• Scheduled closure dates for Heysham 1 and Hartlepool extended by five years to 2024

• Scheduled closure dates for Heysham 2 and Torness extended by seven years to 2030

The four nuclear plants together supply electricity to around a quarter of the UK’s homes. They employ 2000 permanent staff as well as 1000 contractors.

Today’s announcement follows life extensions at EDF Energy’s other Advanced Gas Reactor (AGR) power stations. In total, the programme has the potential to avoid 80m tonnes of C02 emissions, equivalent to taking all the cars off the road in the UK for three and a half years.

EDF Energy invests £600m a year in its nuclear plants and this investment is paying off. In 2015, their output was 60.6TWh, the highest level for 10 years and 50% higher than in 2008 when EDF Energy acquired the stations.

In the face of challenging market conditions, belief that two important Government policies will be maintained and strengthened has given EDF Energy the confidence to move the scheduled closure dates of the four stations. The Carbon Price Floor encourages generation from low-carbon sources like nuclear, while the Capacity Market ensures the UK has the power it needs.

Last year, safety performance was the best ever with zero reportable nuclear events[1]. The number of unplanned outages in 2015 dropped by more than 50% compared with the year before[2].

Today’s announcement follows extensive technical and safety reviews of the plants which have been shared with the independent nuclear regulator, the Office for Nuclear Regulation (ONR).

EDF Energy CEO Vincent de Rivaz said: “Our continuing investment, our expertise and the professional relationship we have with the safety regulator means we can safely prolong the operating life of our nuclear power stations. Their excellent output shows that reliability is improving whilst their safety and environmental performance is higher than ever.

“In today’s extremely challenging market conditions, our belief that Government policy will be maintained and strengthened gives us the confidence to invest in our nuclear stations. This gives customers the best value low carbon electricity available.”

“It’s a great achievement by thousands of EDF Energy staff and partners in the supply chain who have worked so hard to show that we can deliver on performance, reliability and safety.”

EDF Energy is committed to being the UK’s leading investor in low carbon electricity. That means safely extending the lives of existing nuclear power stations and investing in renewable wind energy. It also means making the big investments necessary to launch a renaissance in nuclear new build at Hinkley Point in Somerset.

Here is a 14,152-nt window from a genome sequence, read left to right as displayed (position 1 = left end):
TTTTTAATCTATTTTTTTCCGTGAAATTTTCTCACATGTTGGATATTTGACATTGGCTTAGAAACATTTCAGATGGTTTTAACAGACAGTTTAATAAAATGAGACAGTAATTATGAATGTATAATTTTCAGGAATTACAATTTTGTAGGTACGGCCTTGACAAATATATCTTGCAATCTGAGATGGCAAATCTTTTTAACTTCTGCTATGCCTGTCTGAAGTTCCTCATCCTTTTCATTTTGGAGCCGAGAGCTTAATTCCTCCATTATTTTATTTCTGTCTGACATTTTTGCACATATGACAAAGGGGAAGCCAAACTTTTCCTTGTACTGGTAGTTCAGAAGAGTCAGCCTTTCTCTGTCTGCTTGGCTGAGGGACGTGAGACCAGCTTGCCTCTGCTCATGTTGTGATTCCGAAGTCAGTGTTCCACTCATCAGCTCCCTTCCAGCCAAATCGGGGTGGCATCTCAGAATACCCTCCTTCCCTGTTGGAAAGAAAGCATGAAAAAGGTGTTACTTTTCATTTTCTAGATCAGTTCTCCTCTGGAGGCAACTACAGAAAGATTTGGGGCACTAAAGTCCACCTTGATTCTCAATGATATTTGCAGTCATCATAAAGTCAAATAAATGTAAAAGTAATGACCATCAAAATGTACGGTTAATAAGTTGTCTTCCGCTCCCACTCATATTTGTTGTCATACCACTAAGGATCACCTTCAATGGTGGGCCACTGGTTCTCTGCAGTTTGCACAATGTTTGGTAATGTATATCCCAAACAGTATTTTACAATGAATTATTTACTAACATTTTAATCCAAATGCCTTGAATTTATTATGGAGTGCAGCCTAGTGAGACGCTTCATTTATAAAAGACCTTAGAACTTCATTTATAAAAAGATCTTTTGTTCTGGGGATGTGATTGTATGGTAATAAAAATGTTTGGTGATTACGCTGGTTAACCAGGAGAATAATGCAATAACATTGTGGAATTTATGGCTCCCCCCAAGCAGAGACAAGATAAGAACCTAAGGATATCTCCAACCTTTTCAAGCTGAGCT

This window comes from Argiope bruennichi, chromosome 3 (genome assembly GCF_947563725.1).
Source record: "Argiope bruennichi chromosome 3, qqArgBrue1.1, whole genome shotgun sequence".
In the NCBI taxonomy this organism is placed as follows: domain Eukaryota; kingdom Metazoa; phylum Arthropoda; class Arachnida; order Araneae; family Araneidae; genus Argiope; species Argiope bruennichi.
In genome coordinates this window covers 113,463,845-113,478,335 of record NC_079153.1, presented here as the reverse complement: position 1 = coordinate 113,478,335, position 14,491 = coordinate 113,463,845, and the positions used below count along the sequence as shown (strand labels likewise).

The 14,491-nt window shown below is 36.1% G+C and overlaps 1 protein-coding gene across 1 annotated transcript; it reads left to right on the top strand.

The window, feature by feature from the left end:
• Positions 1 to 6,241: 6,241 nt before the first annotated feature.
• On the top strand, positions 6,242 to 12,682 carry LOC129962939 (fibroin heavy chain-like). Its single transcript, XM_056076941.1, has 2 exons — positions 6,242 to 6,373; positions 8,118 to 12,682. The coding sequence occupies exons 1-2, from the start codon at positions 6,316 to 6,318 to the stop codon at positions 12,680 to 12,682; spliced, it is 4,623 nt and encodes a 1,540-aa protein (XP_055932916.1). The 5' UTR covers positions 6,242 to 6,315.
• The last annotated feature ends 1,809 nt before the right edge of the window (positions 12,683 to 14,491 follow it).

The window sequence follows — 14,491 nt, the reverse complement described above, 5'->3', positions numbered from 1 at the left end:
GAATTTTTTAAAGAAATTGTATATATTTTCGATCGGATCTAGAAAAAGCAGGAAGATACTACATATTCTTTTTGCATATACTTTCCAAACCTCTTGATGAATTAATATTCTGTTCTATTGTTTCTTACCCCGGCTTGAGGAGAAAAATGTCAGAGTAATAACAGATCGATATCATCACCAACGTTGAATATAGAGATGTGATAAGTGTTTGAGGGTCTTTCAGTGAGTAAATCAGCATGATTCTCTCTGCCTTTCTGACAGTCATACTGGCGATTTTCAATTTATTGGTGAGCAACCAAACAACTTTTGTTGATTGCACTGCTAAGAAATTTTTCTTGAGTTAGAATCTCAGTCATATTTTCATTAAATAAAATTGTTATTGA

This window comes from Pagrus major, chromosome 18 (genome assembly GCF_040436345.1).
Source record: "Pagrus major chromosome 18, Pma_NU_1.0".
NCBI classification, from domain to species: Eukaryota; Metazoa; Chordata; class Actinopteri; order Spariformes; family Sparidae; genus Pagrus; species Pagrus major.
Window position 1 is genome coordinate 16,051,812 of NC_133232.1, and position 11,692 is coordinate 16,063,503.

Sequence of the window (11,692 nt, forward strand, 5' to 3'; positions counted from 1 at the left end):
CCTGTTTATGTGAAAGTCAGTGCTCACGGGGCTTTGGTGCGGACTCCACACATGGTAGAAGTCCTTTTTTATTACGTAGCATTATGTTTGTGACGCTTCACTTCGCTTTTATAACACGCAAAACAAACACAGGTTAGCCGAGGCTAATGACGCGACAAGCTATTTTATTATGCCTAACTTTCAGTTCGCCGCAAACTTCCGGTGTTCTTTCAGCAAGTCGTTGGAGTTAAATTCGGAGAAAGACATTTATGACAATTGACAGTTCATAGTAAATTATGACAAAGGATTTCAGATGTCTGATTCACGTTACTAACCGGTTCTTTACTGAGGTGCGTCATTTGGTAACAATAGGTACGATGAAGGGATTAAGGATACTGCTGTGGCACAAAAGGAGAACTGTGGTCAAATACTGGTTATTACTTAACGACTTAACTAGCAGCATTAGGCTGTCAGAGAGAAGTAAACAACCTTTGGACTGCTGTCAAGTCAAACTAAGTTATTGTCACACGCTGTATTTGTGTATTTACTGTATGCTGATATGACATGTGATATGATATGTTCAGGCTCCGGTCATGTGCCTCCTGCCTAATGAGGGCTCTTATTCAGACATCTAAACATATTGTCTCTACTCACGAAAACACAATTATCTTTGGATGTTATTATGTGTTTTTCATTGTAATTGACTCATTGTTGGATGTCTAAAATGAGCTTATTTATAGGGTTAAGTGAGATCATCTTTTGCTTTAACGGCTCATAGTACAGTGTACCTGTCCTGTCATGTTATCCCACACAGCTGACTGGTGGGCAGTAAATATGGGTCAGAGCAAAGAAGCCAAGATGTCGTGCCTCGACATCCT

New nuclear

Further major progress was made in 2015 on plans to build a new nuclear power station at Hinkley Point in Somerset, notably with the signing of the Strategic Investment Agreement between EDF and China General Nuclear Power Corporation (CGN) in October. Hinkley Point C is a strong project which is fully ready for a final investment decision and successful construction. Final steps are well in hand to enable the full construction phase to be launched very soon.

Customers

• EDF Energy’s residential customer business has taken steps to reduce operating costs through increased efficiency. It had around 291,000 fewer customer accounts during 2015 than during 2014.

• Around 45% of customers are now on fixed tariffs with no exit fees –a higher proportion than among most of our large competitors.

• Following a concerted effort by Customer Services, EDF Energy was recently rated top of the major suppliers on the Institute of Customer Service’s Customer Satisfaction Index.

• Self-serve continues to improve with 68.2% of all transactions being self-serve in 2015

• The B2B business had major success, being awarded the UK’s largest annual electricity supply contract (10TWh p.a.) by the Crown Commercial Service.

Tax

• The corporation tax EDF Energy will pay HMRC in respect of the 2015 profits will be approximately £120m.

For further information the UK results, please contact

Notes

EDF Energy’s financial performance as measured by earnings before interest, tax, depreciation and amortization (EBITDA) was £1,624m. EBITDA in 2014 was £1,555m. This means EBITDA was 4% higher in 2015.

Glossary of terms

Earnings before interest and tax (EBIT) / Operating profit

This is a company’s ‘operating’ profits before payments for tax and interest payments are included. The charge for depreciation and amortization is included in the operating profit figure.

Earnings before interest, tax, depreciation and amortisation (EBITDA)

This is effectively the company’s net income from selling energy minus its operating expenses, but it excludes the significant costs involved in repaying loans, paying tax and the declining value of the assets it owns (e.g. buildings, power stations and equipment).

It also does not factor in the amount a company must invest to maintain existing assets or build new power stations.

Amortisation

Reflects the value of non-physical assets owned by the company such as copyright or patents.